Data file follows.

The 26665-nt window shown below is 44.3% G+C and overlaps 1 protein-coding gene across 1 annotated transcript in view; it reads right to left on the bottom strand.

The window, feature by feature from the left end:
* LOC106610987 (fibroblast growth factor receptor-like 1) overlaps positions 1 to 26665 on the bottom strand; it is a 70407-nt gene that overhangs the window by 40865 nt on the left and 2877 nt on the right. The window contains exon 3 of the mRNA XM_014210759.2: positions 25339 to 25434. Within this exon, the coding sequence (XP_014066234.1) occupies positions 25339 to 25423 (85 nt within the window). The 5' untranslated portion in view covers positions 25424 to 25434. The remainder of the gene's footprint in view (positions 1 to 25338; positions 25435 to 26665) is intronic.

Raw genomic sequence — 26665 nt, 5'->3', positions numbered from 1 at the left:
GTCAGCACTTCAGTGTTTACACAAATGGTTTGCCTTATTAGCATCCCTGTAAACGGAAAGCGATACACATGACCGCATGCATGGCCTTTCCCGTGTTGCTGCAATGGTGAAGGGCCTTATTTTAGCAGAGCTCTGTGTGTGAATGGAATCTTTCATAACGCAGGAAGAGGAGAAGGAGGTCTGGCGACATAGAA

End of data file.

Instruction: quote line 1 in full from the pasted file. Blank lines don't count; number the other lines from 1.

The 26665-nt window shown below is 44.3% G+C and overlaps 1 protein-coding gene across 1 annotated transcript in view; it reads right to left on the bottom strand.